• Does she share your vision? What other ideas does she have?

But it’s not just your choice. Your Co-Founder has to decide whether to get in bed with you as well. I asked my Co-Founder, Stephanie, why she decided to take a risk and join me at Mia Tango. Here’s what she had to say:


“As a start, it was really about core values. I knew that we were both committed to being challenged, to working and to building something, all while also trying to prioritize family and what I’ll call an integrated life (I don’t really find that I separate work and personal life, nor do I think you do. We’re both integrators.). It’s funny because – if asked – I may have answered first with the passion of solving a problem that I felt needed to be solved (and the fact that it’s related to women and empowerment), but I actually think the values came first – and I think they really should come first in making this kind of decision.”

Complementary Skill Sets

“I think it matters that your background is Finance and mine is Marketing. If we both came from a Finance background, or a product background, or a Marketing background, I don’t think we’d be able to cover as much ground, or perhaps even challenge each other’s thinking enough.”

Ego, or Lack Thereof

“I’d say the ability to check ego at the door was also a driver – both mine and yours. You said very early on to me that at some point you weren’t precious about what role you played in the company. I feel the same way. I am willing to work on whatever is needed to get things done.”

A Winning Idea

“This may come out the wrong way, but I can’t honestly predict whether the company will be successful. BUT, I can say wholeheartedly that I think it’s a problem that needs to be solved and that I think we have great ideas and a great approach for solving it. That also factored into it.”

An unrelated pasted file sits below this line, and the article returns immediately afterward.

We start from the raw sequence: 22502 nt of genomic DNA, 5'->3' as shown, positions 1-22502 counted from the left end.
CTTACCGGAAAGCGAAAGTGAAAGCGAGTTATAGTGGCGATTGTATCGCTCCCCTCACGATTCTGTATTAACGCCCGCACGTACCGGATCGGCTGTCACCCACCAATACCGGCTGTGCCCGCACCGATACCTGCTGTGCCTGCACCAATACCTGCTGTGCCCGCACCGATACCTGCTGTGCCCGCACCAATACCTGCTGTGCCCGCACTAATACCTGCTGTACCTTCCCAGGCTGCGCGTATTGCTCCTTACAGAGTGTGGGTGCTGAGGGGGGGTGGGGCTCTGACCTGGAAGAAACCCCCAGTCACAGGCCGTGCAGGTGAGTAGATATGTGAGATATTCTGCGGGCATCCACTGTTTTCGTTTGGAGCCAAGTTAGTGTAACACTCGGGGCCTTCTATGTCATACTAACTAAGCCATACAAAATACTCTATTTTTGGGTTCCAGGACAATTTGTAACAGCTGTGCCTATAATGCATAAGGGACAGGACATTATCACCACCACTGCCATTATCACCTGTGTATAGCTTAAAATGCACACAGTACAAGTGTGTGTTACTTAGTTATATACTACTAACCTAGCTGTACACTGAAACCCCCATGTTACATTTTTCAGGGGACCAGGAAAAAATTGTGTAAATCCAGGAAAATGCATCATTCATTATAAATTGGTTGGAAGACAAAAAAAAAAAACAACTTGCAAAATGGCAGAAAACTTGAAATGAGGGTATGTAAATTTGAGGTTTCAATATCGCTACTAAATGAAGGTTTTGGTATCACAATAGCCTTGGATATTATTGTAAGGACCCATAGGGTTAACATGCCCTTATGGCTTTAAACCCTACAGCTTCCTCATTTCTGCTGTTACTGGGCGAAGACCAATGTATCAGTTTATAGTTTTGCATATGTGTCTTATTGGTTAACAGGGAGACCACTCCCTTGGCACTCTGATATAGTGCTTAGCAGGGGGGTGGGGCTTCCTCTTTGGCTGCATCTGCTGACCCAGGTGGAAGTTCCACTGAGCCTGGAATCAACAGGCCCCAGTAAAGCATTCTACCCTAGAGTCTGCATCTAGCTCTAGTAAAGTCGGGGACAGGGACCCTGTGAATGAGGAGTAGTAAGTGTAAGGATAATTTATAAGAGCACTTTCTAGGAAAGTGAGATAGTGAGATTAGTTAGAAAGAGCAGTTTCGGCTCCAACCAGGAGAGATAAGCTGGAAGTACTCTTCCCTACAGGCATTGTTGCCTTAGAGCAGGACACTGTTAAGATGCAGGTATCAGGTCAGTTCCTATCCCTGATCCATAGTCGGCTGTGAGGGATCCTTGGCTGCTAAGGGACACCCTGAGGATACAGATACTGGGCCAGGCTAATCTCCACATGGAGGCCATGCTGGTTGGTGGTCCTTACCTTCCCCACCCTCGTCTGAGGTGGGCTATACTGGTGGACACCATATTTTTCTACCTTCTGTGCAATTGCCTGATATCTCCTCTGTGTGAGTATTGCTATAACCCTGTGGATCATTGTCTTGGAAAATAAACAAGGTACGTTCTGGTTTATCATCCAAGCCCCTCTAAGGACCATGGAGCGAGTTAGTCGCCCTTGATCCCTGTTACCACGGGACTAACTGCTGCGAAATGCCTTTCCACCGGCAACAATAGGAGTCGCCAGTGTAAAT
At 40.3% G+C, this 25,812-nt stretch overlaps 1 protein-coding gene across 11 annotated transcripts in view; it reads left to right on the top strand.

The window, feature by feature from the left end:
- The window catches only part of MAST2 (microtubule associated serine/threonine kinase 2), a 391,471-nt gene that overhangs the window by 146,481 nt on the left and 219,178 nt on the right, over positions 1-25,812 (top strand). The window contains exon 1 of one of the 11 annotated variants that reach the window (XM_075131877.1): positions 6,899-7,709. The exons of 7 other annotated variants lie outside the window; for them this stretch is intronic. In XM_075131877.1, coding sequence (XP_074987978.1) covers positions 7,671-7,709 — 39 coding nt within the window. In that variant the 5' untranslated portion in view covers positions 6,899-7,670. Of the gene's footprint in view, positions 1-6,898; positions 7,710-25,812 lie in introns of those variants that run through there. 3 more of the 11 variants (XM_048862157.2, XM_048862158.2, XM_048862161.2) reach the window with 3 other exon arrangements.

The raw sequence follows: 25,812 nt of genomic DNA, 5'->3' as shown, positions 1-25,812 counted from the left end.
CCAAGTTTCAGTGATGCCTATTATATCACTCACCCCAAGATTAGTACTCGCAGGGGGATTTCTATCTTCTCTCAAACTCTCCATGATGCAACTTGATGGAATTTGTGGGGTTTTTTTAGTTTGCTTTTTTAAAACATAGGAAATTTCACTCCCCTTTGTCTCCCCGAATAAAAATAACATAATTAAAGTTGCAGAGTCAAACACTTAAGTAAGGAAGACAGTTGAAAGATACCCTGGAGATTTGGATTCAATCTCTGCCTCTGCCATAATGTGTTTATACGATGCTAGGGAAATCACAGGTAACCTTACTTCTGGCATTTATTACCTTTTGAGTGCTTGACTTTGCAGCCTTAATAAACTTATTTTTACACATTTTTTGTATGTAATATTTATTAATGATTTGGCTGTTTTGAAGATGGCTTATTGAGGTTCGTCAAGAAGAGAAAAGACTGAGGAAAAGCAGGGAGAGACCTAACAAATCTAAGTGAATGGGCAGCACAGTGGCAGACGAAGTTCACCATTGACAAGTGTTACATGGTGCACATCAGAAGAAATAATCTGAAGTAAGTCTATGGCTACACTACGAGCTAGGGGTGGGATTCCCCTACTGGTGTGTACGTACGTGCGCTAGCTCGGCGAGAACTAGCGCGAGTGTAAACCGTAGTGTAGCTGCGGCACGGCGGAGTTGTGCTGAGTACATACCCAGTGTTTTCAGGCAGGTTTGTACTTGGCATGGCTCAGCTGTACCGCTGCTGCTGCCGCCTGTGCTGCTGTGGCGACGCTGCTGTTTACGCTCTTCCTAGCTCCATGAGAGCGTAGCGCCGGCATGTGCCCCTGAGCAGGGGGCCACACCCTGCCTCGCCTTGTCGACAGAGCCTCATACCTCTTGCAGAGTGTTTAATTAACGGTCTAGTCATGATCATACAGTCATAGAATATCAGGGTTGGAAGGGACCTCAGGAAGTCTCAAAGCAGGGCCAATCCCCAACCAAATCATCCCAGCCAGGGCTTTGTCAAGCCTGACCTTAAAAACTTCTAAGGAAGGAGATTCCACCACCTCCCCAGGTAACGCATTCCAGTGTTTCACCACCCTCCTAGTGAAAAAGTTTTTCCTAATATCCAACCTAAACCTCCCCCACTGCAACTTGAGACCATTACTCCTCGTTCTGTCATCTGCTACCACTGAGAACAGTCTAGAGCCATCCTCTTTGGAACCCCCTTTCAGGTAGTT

You can see why I love her, can’t you? Perhaps you’ve now decided that you need a Co-Founder and that you know what you want in one, but how do you find your Stephanie? We found each other because we both worked at KAYAK, and former co-workers are certainly a good place to start because you already know one another’s strengths, weaknesses and work styles, along with your compatibility. A few other suggestions of where to meet your girl:

  • Investors. Top VC firms have a vast network and will have a good idea of the type of person that would complement your skills and style. This is how the KAYAK co-founders found one another.
  • Your Network. Get the word out to people in your network that you’re looking for a co-founder and ask if they might either know of someone or be willing to make introductions to other entrepreneurs. Have as many conversations as possible – you never know when you’ll meet a gal who knows a gal who’s just the gal you’re looking for.
  • Networking Events. Go to events and make it your mission to chat up at least five different people. I’ve been amazed at the coincidental meetings I’ve had at events. Just today I went to a luncheon in Manhattan on getting financing and I sat right next to another founder who happened to be located in the same town in Connecticut as I am.   

One last piece of advice: once you’ve found her, it is critical that you put together an employment agreement/founders agreement with your attorney. CRITICAL. This is not the place to skimp. With that said, may your union be fruitful and may the wind be always at your back.

Melissa R. Birge is the Co-Founder and CEO of Mia Tango, an online maternity boutique that features a curated set of maternity clothing that customers can buy new or used, and then trade back in for credits to buy new styles. She also serves as the audit committee chair on the board of directors of Paris-based SRP Group, which operates the fashion website showroomprive.com. For more from Melissa, click here